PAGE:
• increasing physician retention by making it simple for them to do business with a healthcare system and providing incentive for those physicians to continue to serve patients via that system;

• recruiting physicians and clinical staff by reducing the time to gain access to information, which makes it easier for nurses and other staff to do their jobs and in turn makes the organization a more attractive place to work;

• improving the patient experience and establishing patient loyalty because patients increasingly “shop” for healthcare services, and organizations that provide the best experience have a distinct market advantage;

• providing patient-centric services, such as online access to individual and family treatment histories (such as a child’s immunization record), as well as other customized services; and

• tracking the loyalty of VIPs to ensure the organization is providing a seamless transition to these customers as both patients and donors.

The data collected across healthcare systems continue to grow exponentially due to the increased use of clinical software, more complex regulatory reporting requirements, and the increased size of health systems as more facilities—and clinical business lines—are consolidated into single corporate entities. The stimulus bill signed by President Obama providing funds for electronic health records within healthcare reform will only add to the data intensification.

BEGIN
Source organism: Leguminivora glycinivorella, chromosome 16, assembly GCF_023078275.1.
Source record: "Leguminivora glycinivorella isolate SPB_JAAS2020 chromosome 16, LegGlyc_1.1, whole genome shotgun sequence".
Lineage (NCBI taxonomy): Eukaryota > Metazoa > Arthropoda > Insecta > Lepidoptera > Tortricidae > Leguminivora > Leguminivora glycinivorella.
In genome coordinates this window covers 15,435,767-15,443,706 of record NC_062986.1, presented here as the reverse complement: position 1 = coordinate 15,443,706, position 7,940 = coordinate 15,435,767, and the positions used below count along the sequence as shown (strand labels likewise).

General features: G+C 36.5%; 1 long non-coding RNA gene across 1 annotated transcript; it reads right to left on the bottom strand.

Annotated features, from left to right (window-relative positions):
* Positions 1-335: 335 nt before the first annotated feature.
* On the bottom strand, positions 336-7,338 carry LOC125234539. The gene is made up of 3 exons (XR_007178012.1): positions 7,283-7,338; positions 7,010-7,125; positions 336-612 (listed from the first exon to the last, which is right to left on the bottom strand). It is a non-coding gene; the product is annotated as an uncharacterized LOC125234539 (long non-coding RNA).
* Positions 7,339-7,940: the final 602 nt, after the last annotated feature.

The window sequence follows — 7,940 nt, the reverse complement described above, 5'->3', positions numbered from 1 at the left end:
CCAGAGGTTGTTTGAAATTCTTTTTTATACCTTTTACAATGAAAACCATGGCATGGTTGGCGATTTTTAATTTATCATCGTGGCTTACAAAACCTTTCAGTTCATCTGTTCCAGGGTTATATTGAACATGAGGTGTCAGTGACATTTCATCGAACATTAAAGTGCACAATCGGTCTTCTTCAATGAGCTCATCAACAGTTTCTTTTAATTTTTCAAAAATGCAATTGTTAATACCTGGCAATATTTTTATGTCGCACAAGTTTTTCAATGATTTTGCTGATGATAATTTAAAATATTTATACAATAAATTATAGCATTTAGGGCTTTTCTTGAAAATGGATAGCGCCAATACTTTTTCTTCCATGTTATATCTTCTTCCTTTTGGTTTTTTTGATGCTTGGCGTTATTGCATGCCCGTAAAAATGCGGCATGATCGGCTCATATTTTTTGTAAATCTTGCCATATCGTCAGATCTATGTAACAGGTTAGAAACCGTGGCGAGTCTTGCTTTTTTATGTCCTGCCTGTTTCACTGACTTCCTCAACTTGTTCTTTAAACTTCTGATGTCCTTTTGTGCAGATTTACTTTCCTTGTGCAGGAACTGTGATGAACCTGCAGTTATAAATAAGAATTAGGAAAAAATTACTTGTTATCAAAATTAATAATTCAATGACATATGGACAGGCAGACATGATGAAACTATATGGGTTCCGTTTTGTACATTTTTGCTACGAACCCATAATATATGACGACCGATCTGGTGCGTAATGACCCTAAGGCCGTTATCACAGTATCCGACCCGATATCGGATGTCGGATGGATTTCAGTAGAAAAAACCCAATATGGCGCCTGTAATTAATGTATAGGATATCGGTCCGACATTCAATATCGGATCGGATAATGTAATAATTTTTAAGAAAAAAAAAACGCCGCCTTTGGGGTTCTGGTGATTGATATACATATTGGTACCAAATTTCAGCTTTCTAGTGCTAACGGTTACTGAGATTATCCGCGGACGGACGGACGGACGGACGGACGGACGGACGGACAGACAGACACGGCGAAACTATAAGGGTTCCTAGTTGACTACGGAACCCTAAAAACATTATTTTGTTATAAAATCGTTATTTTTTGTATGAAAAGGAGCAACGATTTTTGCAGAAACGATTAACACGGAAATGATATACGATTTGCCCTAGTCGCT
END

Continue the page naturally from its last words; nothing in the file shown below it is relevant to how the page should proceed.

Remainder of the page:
To deal with this, the healthcare industry needs to enter an “Age of Interoperability.” Organizations that do not strategically plan to provide the level of data sharing required will find themselves at a disadvantage in the marketplace. The innovation in the HIT market in the past few years has provided healthcare systems with a wide array of choices for enterprise and niche applications. The foremost challenge for clinical and IT leaders is to optimize their future and past technology investments to ensure the patient information collected and stored in those systems can be used quickly and intelligently by all authorized stakeholders.

— Lorraine Fernandes, RHIA, RHIT, is vice president and healthcare industry ambassador for Initiate Systems, a company enabling healthcare organizations to strategically leverage and share critical data assets.